Labour productivity in the euro area growing at a much slower pace
Labour productivity growth in the euro area has been significantly slower over the past 20 years. This development was not least due to structural factors, the Bundesbank explains in its current Monthly Report. In addition to enterprises’ diminishing ability to innovate and adapt in certain economic sectors, demographic change could also have a negative impact on labour productivity, according to the Bundesbank’s experts.
Labour productivity is an important measure of the long-term growth potential of an economy and is often regarded as a measure of prosperity. It is defined as the ratio of aggregate output to labour input.
Significant differences between euro area countries
Between 1999 and 2019, productivity growth in the euro area slowed markedly, according to the Monthly Report. A particularly steep deceleration was observed in the manufacturing sector and in the communication and information sector. Marked differences between the Member States were also revealed. While labour productivity in Estonia, Ireland, Latvia, Lithuania, Slovakia and Slovenia rose more strongly than the euro area average, growth in the five largest euro area countries has been much more subdued, according to the Bundesbank’s economists.
Labour productivity growth had plummeted in most euro area countries as a result of the global financial and economic crisis that began in 2008 and the subsequent sovereign debt crisis in the euro area. “
Although productivity growth picked up again in the years that followed, it never returned to its pre-crisis rate in most euro area countries,” the Bundesbank’s experts write.
Various structural influences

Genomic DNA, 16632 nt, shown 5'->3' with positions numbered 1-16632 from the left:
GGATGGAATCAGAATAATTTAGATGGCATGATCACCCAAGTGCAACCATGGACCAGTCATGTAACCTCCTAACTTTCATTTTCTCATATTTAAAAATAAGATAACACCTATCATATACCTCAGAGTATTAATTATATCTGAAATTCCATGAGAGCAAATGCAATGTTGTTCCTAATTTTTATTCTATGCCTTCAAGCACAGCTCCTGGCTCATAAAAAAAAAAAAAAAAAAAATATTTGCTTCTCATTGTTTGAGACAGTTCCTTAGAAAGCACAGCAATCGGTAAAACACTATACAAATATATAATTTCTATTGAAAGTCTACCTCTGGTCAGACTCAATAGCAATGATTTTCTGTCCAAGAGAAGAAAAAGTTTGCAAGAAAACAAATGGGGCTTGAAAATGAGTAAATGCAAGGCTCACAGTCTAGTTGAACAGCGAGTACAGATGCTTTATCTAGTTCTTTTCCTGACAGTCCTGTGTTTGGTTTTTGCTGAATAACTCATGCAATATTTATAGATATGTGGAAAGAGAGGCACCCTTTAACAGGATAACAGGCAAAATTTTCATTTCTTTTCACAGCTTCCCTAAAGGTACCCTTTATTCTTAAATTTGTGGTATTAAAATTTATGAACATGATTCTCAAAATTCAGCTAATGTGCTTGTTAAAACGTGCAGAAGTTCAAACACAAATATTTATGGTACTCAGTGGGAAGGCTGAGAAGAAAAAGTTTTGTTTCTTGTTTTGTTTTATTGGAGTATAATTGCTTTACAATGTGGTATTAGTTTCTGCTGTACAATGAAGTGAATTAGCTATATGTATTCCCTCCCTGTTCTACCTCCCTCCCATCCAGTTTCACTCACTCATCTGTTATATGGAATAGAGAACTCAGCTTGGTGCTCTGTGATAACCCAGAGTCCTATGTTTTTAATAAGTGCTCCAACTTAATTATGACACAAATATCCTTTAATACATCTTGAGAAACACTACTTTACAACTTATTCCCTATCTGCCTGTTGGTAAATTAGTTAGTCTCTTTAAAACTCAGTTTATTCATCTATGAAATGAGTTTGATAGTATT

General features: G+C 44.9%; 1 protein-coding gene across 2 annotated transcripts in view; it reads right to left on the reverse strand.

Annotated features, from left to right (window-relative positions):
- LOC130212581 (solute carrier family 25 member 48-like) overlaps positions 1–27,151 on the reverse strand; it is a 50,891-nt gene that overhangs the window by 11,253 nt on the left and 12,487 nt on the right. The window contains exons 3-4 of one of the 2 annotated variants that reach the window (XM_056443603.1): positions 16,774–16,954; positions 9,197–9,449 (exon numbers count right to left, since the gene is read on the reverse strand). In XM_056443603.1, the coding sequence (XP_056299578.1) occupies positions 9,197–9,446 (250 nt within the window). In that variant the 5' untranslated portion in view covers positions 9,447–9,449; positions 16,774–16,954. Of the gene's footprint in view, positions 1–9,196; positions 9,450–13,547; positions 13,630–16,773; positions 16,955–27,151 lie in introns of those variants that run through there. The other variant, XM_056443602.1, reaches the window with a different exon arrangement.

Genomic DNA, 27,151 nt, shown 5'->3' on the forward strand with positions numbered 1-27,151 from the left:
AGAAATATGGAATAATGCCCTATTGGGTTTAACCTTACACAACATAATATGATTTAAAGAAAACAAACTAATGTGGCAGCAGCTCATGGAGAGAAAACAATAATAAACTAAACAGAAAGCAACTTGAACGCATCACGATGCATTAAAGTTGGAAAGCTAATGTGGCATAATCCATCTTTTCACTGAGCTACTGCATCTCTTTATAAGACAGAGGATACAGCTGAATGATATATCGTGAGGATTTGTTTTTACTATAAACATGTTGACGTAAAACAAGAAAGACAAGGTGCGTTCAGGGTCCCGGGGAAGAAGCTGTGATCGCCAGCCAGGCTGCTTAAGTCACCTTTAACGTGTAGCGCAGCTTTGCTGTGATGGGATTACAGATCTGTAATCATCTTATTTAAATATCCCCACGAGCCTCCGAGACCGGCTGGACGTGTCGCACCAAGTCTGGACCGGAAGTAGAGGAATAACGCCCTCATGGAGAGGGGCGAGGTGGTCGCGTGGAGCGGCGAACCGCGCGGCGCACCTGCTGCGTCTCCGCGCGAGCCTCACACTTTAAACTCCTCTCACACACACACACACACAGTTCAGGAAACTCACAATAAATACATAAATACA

As the analysis shows, labour productivity growth began to slow down even before the global financial and economic crisis, indicating that structural as well as cyclical factors are behind this development. There is evidence to suggest that enterprises’ ability to innovate and adapt has diminished in some areas of the economy, the report states. This refers not only to their ability to develop new products and processes, but also to the integration of new technologies into their own production processes. The quality of factor allocation across enterprises within economic sectors has also deteriorated, according to the Bundesbank’s experts. They write that business dynamism, measured by the rate of enterprise births and deaths, has ultimately tended to decline; it was relatively weak between 2013 and 2017 in particular, despite an economic upturn.
The authors also cite the ageing of the population as another impeding factor. As various studies have shown, demographic change can negatively affect enterprises’ ability to innovate and adapt, as well as their dynamism. “
An empirical analysis for the euro area suggests that demographic change has indeed dampened productivity growth,” the Bundesbank writes.
Moreover, in recent years, the relative loss of importance of industry has hampered growth in aggregate productivity. Jobs have increasingly been shifted to sectors with comparatively low productivity growth. Higher productivity gains in some services were unable to offset this, according to the economists.
Impact of the pandemic difficult to assess
Currently, it remains difficult to assess how labour productivity might develop in the future. The experts assume, however, that the ageing of the population will continue to dampen labour productivity going forward. The overall effect of the coronavirus pandemic is currently still unclear. The massive economic slump is likely to weigh on productivity growth. That said, a boost to innovation triggered by the challenges posed by the crisis – in the form of increased digitalisation, for example – could counteract this.